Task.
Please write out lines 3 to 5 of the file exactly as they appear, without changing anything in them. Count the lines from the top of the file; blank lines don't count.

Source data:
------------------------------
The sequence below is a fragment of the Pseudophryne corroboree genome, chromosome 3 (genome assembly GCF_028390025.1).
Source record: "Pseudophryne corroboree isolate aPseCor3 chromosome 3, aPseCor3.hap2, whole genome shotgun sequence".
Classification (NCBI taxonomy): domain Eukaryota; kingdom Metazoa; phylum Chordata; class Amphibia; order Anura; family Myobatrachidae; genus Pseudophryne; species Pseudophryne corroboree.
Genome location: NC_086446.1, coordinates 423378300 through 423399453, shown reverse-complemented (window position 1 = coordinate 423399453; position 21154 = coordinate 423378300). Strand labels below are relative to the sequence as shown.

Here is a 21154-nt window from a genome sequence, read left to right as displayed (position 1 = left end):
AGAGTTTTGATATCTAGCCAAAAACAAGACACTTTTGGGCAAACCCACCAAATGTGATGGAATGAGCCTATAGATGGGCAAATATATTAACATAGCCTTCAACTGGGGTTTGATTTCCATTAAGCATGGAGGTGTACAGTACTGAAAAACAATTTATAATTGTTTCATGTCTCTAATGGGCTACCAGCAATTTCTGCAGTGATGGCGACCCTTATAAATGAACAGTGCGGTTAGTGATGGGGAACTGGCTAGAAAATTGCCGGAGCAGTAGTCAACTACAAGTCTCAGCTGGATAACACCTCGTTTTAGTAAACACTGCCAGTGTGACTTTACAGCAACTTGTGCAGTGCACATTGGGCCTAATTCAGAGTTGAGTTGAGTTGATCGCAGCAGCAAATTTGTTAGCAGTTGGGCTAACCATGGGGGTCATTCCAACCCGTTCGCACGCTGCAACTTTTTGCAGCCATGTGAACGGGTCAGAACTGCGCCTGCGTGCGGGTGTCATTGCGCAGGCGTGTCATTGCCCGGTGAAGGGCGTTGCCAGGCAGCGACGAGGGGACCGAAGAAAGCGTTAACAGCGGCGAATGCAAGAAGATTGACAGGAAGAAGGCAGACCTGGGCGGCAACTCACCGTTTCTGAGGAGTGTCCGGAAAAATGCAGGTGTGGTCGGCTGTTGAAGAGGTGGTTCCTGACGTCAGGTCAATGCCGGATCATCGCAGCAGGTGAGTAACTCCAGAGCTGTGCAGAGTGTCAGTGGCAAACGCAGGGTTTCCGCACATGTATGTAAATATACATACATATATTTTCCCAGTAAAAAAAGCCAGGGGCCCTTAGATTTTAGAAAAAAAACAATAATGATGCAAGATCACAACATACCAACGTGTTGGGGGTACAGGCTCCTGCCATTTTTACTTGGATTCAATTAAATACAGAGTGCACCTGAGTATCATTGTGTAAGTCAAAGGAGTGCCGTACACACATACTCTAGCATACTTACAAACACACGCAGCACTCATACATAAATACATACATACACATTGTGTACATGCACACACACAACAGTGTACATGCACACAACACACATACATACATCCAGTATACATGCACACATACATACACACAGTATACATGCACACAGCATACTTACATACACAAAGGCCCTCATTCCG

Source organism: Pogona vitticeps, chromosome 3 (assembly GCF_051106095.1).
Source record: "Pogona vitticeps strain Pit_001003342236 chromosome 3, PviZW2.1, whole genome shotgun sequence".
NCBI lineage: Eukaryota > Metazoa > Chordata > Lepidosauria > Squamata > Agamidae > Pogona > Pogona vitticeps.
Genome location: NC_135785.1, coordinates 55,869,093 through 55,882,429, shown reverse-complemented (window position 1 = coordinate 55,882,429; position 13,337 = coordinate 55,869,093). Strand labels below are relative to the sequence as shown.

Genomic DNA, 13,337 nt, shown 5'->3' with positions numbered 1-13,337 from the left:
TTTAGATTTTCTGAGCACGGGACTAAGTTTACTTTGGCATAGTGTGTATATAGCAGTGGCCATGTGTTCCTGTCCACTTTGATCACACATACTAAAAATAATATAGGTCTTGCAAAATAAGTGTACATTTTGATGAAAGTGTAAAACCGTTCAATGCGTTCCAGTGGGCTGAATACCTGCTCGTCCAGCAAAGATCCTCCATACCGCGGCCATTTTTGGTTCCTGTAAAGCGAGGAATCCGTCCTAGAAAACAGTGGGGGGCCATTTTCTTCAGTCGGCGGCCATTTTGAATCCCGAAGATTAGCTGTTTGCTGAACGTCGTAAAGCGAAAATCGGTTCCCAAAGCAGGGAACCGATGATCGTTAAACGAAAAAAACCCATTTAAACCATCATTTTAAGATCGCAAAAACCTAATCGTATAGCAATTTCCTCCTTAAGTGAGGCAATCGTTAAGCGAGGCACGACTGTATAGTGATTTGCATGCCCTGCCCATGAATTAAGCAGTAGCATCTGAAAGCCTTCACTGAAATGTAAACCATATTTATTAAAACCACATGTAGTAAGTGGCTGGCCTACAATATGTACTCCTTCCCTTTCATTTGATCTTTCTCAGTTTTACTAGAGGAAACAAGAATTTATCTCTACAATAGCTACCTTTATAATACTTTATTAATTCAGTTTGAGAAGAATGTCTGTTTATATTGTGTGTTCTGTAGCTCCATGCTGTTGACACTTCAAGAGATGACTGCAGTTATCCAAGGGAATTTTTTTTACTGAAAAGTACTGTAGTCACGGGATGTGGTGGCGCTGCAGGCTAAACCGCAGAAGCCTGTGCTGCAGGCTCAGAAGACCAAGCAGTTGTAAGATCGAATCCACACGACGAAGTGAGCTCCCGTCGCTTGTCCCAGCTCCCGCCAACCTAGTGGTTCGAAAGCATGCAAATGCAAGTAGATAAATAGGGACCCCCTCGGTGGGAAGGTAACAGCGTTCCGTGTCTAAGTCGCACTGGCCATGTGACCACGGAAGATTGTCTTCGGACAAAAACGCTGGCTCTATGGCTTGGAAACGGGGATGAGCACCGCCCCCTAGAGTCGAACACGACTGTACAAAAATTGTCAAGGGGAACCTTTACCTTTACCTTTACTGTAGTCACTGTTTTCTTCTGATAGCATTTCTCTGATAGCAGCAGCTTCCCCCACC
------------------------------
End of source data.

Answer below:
Classification (NCBI taxonomy): domain Eukaryota; kingdom Metazoa; phylum Chordata; class Amphibia; order Anura; family Myobatrachidae; genus Pseudophryne; species Pseudophryne corroboree.
Genome location: NC_086446.1, coordinates 423378300 through 423399453, shown reverse-complemented (window position 1 = coordinate 423399453; position 21154 = coordinate 423378300). Strand labels below are relative to the sequence as shown.

Here is a 21154-nt window from a genome sequence, read left to right as displayed (position 1 = left end):